Hello everyone, today I am reviewing Restrike by Reba White Williams for TLC Book Tours. As always, I am provided with a copy of the book in exchange for my honest review.
About the book (from the publisher): Cousins Coleman and Dinah Greene moved to New York City after college to make their mark on the art world, and they have – Coleman as the editor of an influential arts magazine, and Dinah as the owner of a print gallery in Greenwich Village. But challenges mount as Coleman discovers a staff writer selling story ideas to a competitor, while Dinah’s Green Gallery slips into the red. When billionaire Heyward Bain arrives announcing plans to fund a find print museum, Coleman is intrigued and plans to publish an article about him, and Dinah hopes to sell him prints. Then, unexpectedly, swindlers invade the art world to grab some of Bain’s money, and a print dealer dies under mysterious circumstances. Risking her own life, Coleman sets out to unravel the last deception threatening her, her friends, and the once-tranquil world of fine art prints.
My review: What do I know about the art world, especially the world of fine art prints? Very little. But it is a world that the author knows well and that knowledge permeates every page of this mystery. The noun restrike, by the way, refers to “a fine art print made later than the first edition, usually inferior, and often made after the artist’s death.” Coleman and Dinah Greene are written in great detail, as are the other colorful characters in this book. (New York City is also a character, as Williams clearly loves and adores that great city.) We are in a world of money and privilege here: billionaires, millionaires, powerful collectors, wealthy patrons. Even Coleman and Dinah, who had a hardscrabble and poor childhood in the South, are now relatively well off. There is a fun element of ‘Lifestyles of the Rich and Famous’ here.
Though the male characters are interesting and well written, it is the female characters who hold much of the power in this book and I found that refreshing. They are smart, savvy, successful – and brave.
The plot is fairly complex and Williams does a good job of weaving together all the plot points and webs of intrigue. I am an avid mystery reader, as you know, and I really like it when I can’t figure out who the bad guy is until the reveal. Though I had an idea, I wasn’t absolutely sure. Kudos to Williams for creating a complicated enough plot with several potential villains. I was fully immersed in this unknown-to-me world and that is due to Williams vivid characters, a detailed plot and her ability to create a setting that comes alive.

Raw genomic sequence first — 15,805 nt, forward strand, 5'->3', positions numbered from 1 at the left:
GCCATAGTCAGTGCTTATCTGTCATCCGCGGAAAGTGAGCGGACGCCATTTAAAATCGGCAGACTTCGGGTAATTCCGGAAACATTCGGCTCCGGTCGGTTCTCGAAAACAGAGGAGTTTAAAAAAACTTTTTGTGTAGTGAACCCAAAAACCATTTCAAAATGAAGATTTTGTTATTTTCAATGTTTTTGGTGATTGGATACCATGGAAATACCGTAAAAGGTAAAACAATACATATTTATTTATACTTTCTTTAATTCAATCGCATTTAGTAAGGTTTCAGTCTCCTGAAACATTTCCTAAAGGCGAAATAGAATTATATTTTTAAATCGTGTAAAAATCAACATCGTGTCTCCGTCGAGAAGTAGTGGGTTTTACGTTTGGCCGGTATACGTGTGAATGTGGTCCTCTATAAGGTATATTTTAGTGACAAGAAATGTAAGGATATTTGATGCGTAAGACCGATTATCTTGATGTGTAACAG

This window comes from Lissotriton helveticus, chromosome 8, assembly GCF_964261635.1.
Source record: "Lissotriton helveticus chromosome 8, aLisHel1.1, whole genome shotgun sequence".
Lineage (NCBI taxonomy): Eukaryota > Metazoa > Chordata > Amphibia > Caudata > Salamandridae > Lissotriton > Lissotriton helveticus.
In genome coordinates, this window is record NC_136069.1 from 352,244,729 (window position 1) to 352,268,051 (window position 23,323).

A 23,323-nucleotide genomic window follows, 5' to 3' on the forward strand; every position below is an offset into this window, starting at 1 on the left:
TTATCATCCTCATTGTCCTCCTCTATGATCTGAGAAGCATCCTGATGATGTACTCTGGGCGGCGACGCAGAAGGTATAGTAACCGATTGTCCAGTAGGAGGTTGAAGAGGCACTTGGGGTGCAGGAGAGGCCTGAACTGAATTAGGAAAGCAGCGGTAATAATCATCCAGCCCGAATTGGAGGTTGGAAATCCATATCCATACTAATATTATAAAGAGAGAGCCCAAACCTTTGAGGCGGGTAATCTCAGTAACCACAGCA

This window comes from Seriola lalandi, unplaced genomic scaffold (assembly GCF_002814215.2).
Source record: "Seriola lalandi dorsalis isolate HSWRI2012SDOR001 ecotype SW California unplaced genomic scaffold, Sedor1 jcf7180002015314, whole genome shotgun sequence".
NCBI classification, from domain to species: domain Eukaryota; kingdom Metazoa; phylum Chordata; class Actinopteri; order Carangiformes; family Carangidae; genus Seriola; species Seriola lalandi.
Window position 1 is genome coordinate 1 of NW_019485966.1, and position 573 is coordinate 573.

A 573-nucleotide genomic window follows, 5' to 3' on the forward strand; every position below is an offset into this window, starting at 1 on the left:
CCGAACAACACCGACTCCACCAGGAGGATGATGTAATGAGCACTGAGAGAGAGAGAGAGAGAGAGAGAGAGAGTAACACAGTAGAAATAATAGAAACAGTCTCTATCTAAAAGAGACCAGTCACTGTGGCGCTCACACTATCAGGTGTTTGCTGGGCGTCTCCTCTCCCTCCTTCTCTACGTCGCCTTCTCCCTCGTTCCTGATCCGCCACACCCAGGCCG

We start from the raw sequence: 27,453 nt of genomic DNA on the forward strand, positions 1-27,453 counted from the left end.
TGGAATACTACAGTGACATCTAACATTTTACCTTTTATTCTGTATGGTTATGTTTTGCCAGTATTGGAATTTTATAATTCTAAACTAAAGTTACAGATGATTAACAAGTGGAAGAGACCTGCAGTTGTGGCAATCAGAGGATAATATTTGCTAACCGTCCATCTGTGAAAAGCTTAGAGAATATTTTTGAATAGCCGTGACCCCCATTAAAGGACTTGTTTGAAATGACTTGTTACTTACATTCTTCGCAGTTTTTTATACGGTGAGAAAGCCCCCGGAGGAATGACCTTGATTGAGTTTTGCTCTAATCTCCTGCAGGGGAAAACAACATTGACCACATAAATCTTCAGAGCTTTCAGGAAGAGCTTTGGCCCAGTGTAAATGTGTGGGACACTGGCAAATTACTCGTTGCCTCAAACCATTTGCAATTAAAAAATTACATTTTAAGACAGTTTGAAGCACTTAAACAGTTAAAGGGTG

I have a couple of quibbles. Some of the plot points and character connections were just too far-fetched for me – they fell off my ‘believability scale.’ They didn’t ring true. Resolutions for some of the characters were curiously unsatisfying. But that may be deliberate on Williams’ part, as this book is the first in a series that will feature Coleman and Dinah. Perhaps we’ll see these characters again.
In the end, this book was well written with a plot that kept me reading until the end. I really enjoyed it. And I look forward to more of this series. Williams, who has led a fascinating life, is an author to be watched.
I’m sure you will enjoy this debut mystery.
About the author: Reba White Williams has written articles for American Artist, Art and Auction, Print Quarterly and Journal of the Print World. She served on the Print Committees of The Boston Museum of Fine Arts, The Museum of Modern Art, The Metropolitan Museum and The Whitney Museum. She was a member of the Editorial Board of Print Quarterly and is an Honorary Keeper of American Prints at the Fitzwilliam Museum, Cambridge University.
Williams grew up in Mississippi, Tennessee and North Carolina. She graduated from Duke University and her ambition at 21 years old led her to New York, where she began writing about art, business and finance. She holds numerous post-graduate degrees.
Fine Art Print Collecting has been a major activity for Williams and her husband and they assembled what has been called the largest collections of prints by American artists in private hands. They circulated seventeen exhibitions from their collection to more than one hundred museums worldwide, Williams writing the exhibition catalogues. In 2009, most of their collection – about 5000 prints – was donated to the National Gallery of Art in Washington, DC.
She and her husband founded the annual Willie Morris Award for best Southern fiction, now in its sixth year. With her husband and their dog, Muffin, who is fictionalized in her books, Williams divides her time between New York, Connecticut and Palm Springs.
Regretfully, there is no giveaway for this book. It’s available in paperback from your favorite bookseller.